Mary Whiton Calkins
Researched and written by: Holly DiFebo
|I attest that the following biography is a
product of my own original work..
"The student trained to reach
decisions in the light of logic and of history will be disposed to
recognize that, in a democratic country, governed as this is by the
suffrage of its citizens, and given over as this is to the principle
and practice of educating women, a distinction based on difference of
sex is artificial and illogical."
pursuit of personalistic psychology is imperatively needed today for
the gournding and the upbuilding of the still unsystematized and
eclectic disciplines roughly grouped as the social sciences."
|Mary Whiton Calkins was definitely a woman before
her time. During the late 1800s and early 1900s, this woman put forth
the effort and determination to become someone to inspire others and to
help advance the new science of Psychology. Being a woman at this time
did not make life easier, but that did not hinder Calkins from setting
goals, reaching them, and speaking up about women’s rights. <>Mary
was born in Hartford, Connecticut on March 30, 1863, but grew up in Buffalo, New
York to a close-knit white family. Her father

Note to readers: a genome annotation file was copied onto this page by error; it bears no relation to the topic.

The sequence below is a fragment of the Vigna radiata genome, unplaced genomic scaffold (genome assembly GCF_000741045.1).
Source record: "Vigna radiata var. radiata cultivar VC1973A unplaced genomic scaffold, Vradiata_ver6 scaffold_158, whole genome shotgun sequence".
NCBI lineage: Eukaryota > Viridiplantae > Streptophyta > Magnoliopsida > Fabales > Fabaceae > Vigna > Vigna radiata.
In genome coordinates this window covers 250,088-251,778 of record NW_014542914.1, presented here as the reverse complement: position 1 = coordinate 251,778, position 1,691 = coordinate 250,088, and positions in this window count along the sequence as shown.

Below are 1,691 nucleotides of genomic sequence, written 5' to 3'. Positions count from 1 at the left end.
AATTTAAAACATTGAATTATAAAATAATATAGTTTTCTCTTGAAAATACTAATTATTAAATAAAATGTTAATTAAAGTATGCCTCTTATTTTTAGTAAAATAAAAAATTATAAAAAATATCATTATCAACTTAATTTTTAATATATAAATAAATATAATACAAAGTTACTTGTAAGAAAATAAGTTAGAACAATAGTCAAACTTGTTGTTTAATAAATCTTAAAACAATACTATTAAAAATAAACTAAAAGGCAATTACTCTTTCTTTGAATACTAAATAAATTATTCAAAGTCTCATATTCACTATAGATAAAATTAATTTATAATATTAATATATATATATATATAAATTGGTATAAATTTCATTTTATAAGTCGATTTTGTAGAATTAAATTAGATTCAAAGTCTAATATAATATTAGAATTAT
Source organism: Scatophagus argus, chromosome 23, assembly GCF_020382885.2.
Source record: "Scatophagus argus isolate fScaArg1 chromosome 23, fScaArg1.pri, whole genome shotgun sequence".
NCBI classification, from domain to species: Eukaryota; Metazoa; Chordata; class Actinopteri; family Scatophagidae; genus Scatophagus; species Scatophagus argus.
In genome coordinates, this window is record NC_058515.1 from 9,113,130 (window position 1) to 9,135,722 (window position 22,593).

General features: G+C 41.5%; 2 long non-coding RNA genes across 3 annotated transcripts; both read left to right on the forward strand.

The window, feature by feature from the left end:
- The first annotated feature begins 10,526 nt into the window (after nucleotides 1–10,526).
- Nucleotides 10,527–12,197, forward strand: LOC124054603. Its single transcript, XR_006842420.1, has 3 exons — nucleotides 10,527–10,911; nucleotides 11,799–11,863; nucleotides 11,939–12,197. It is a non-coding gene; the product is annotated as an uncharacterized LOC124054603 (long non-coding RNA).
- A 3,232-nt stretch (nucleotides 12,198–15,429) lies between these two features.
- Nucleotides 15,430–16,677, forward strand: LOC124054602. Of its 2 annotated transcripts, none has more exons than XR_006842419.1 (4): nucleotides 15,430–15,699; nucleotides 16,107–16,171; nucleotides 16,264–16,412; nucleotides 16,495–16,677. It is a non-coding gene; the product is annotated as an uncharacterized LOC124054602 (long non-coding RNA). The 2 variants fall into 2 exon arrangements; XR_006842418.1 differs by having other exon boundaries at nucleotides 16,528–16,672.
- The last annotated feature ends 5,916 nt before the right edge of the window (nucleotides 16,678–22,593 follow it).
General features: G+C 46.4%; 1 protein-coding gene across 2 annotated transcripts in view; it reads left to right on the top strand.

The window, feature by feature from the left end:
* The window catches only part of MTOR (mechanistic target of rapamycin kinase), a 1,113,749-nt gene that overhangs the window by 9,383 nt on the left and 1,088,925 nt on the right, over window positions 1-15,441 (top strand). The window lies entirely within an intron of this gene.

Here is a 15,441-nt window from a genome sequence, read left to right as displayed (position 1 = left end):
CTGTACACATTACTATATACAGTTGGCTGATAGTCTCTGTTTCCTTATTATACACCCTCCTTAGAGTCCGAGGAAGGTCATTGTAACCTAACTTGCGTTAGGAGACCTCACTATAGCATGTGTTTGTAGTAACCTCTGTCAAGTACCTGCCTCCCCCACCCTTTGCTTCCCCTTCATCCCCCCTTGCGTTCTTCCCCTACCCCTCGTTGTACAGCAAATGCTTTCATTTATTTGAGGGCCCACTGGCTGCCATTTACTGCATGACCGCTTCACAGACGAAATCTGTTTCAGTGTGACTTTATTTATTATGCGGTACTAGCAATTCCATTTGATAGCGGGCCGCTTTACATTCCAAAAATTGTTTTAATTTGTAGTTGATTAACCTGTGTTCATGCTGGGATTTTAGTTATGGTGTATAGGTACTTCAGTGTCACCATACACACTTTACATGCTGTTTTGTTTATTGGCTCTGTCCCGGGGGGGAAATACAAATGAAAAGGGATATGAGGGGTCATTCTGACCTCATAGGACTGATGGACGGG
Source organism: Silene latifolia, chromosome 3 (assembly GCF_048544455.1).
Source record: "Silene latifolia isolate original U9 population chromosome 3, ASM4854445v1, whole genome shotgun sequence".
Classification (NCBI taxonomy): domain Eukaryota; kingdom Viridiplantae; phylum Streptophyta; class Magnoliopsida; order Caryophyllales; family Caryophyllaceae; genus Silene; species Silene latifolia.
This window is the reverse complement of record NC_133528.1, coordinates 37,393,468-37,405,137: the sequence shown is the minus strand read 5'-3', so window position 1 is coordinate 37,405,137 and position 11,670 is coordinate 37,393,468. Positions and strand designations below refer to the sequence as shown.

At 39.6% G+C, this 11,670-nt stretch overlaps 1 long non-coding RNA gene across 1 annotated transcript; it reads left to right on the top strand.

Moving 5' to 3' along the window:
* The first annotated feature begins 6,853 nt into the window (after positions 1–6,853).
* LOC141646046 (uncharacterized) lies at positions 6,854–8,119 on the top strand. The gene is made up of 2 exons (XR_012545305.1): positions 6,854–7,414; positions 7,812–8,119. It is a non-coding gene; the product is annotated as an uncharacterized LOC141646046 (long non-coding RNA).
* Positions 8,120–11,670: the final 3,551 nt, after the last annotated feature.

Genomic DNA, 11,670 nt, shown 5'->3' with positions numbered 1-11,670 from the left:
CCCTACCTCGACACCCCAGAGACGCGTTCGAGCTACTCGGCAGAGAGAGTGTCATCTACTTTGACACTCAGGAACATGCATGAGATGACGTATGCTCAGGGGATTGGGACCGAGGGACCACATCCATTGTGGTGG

was a Presbyterian minister in Buffalo,
but in 1880 he became part of a Congregational church in Newton, Massachusetts
where the family resided permanently (Zedler, 1995). Mary had four
younger siblings to whom she had a close relationship.
Mary’s education, like many
scholars, was obtained through varies institutions. Mary finished high
school in Massachusetts and began
undergraduate work at Smith
Due to the unfortunate death of her sister, Maud, Mary took off a year
from Smith. During that year, Mary tutored two of her brothers and also
studied Greek. She returned to Smith with senior-standing and graduated
with the rest of her class one year later. After completion of her
undergraduate work with a concentration in Philosophy and Classics in
1885, Mary spent about a year traveling Europe, partly with her family
and partly with Abby Leach, a teacher from Vassar College